This incidentally is exactly what I did and Im aware I have only myself to blame. However the job Im doing now, which I like a lot, is one of those that was only open to graduates so it looks like I got away with it!

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For the vast majority of the population, it IS a waste of time, as they emerge with debts and unrealistic expectations but no useful information learned. For some reason there is a feeling that funding 3 years' unnecessary education through tax for the majority of people is a noble pursuit.

25% AT MOST of young people should be going. The rest should be trained up in professions or trades that are actually required in the country.

Halve the university places on offer, double the support to those who do go, net result we end up with more plumbers and electricians, and students who aren't under mountains of debt.

University has always been a 3 year jolly. The difference now is that the student foots the bill. If they want lower debts simply drink less, live at home and (dare i even suggest it?) get a job before going and while studying.

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It depends really, students need to make an assessment of what theyre degree will cost them and whether its worth it. If you go to a poor University (of which there are an awful lot in Britain) and much around for 3 years spending thousands on beer and partying and then end up with a 2.2 in some not especially useful discipline then its possible that your degree might not pay for itself.

This incidentally is exactly what I did and Im aware I have only myself to blame. However the job Im doing now, which I like a lot, is one of those that was only open to graduates so it looks like I got away with it!

Dont know what job your doing but this situation that has arrisen over the last few years ' Only open to graduates' is quite often a load of balony. Where I used to work they introduced a 'graduate only' policy, when at the time only about 35% of current technical employees had a degree, it realy didnt make much difference to the quality of new employee. Think as the other avenues of predjudice run out re legal issues, this is the one they will get away with. These companies are perpetuating the never ending education setup that we are currently stuck with. The vast majority of jobs dont in reality require a degree in anything, just maybe common sense and a couple of years on the job and a bit of training usualy. And as for Labour doing this, belive me, they are all doing it, Australia down the same path under an extreme conservative government, US has always had this, Tories wont change it, maybe they will just make it a bit more exclusive to keep the rifraff out.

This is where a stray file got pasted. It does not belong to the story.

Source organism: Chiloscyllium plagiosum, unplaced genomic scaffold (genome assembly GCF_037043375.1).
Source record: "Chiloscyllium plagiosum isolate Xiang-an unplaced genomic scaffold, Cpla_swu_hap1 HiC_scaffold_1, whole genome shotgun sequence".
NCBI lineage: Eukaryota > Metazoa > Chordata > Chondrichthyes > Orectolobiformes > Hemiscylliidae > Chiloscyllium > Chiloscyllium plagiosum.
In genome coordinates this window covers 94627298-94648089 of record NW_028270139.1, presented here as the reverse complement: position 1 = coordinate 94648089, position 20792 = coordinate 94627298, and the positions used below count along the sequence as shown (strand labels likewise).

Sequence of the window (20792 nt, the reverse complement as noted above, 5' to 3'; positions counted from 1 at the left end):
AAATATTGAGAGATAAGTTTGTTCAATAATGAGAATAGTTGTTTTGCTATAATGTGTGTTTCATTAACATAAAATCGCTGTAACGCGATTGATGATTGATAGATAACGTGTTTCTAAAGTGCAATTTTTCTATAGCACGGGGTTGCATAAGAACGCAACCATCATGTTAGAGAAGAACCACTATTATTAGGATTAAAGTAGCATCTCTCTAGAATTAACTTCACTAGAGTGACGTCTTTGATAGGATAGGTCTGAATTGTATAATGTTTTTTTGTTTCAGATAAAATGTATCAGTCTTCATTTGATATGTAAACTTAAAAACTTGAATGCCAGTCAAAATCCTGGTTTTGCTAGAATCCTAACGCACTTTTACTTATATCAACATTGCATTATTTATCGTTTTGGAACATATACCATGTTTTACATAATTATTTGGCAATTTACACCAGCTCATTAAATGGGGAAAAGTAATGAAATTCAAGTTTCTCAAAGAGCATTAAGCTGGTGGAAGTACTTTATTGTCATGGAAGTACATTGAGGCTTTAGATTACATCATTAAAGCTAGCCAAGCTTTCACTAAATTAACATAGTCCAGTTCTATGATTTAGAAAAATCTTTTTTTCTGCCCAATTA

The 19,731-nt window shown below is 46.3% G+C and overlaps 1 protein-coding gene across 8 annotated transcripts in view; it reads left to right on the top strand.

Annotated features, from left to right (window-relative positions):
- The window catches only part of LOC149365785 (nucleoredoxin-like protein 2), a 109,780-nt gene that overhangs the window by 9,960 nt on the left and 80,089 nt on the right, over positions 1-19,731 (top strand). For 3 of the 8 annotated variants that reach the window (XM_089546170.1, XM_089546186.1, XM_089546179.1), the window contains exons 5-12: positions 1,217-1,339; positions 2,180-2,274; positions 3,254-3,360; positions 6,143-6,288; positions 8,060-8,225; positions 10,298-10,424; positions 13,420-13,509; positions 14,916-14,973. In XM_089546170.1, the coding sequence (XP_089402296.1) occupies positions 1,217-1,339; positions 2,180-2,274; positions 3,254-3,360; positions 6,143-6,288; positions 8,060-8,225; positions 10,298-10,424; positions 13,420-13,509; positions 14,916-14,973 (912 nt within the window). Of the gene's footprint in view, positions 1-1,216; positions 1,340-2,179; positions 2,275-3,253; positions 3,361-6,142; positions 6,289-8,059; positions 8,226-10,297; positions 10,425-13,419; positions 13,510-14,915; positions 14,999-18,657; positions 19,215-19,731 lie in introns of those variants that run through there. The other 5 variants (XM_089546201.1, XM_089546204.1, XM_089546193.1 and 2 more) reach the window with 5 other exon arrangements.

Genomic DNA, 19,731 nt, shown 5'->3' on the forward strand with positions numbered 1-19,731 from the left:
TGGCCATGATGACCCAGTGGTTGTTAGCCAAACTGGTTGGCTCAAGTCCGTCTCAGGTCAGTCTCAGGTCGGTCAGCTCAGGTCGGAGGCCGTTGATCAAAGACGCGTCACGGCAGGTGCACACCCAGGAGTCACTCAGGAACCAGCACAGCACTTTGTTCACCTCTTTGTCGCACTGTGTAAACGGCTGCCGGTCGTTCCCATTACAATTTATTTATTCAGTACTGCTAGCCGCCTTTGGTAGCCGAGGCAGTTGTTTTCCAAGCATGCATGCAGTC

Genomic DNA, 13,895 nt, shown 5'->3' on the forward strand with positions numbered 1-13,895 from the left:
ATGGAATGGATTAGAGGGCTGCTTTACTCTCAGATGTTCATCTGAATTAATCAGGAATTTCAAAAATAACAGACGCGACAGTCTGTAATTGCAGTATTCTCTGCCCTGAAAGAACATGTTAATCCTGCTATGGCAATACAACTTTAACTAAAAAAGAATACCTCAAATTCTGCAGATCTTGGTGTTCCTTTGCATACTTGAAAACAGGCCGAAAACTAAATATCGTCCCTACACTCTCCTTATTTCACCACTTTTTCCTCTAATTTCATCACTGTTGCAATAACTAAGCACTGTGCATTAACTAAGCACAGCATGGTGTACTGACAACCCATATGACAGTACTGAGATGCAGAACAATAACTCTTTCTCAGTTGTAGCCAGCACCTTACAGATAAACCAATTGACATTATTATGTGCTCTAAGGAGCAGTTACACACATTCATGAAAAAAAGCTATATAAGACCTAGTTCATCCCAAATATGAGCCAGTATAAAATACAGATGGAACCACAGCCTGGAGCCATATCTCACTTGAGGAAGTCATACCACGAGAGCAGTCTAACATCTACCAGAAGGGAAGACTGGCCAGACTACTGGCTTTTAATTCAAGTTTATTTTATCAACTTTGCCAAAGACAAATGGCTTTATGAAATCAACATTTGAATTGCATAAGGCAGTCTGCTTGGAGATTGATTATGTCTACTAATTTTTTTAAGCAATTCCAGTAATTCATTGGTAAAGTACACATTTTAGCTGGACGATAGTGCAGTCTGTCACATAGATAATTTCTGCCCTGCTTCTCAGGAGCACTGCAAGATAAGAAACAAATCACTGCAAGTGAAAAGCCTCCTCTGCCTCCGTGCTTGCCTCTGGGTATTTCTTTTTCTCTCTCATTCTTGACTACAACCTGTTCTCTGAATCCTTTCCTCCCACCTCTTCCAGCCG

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Guest anorthosite
Must be referring to Scotland where its free--part of Brown's "Scottishness" policies to favour his homeland at the expense of "Britain."

its nothing to do with Gordon Brown - education is devolved in Scotland. I seem to remember it was the Lib Dem contingent of the Labour/Lib Dem pact that forced this through - it was the only way for Labour to buy their support in coalition.

Blair and Brown hated it as I recall. One of devolution's sweeter moments :lol:

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Guest DissipatedYouthIsValuable
http://business.timesonline.co.uk/tol/busi...icle2256460.ece

Says here that average student debt fell last year by 6%

It didn't. And there's only so much press distortion of reality people can take before they see the dissonance and just ignore you. Then you'll have a revolution, if we haven't all ******ed off to somewhere nicer to live.

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Guest anorthosite
University has always been a 3 year jolly. The difference now is that the student foots the bill. If they want lower debts simply drink less, live at home and (dare i even suggest it?) get a job before going and while studying.

It depends on the course. Media studies? Yes. Business Studies? Probably. Physics? I doubt it. Geology? Speaking from experience, no. I had 5 years of working in industry before going to uni, I'd say a science degree is as tough, if not tougher (depending on the job) than working full time.

Its frustrating doing a proper degree while art students sunbathe outside :angry: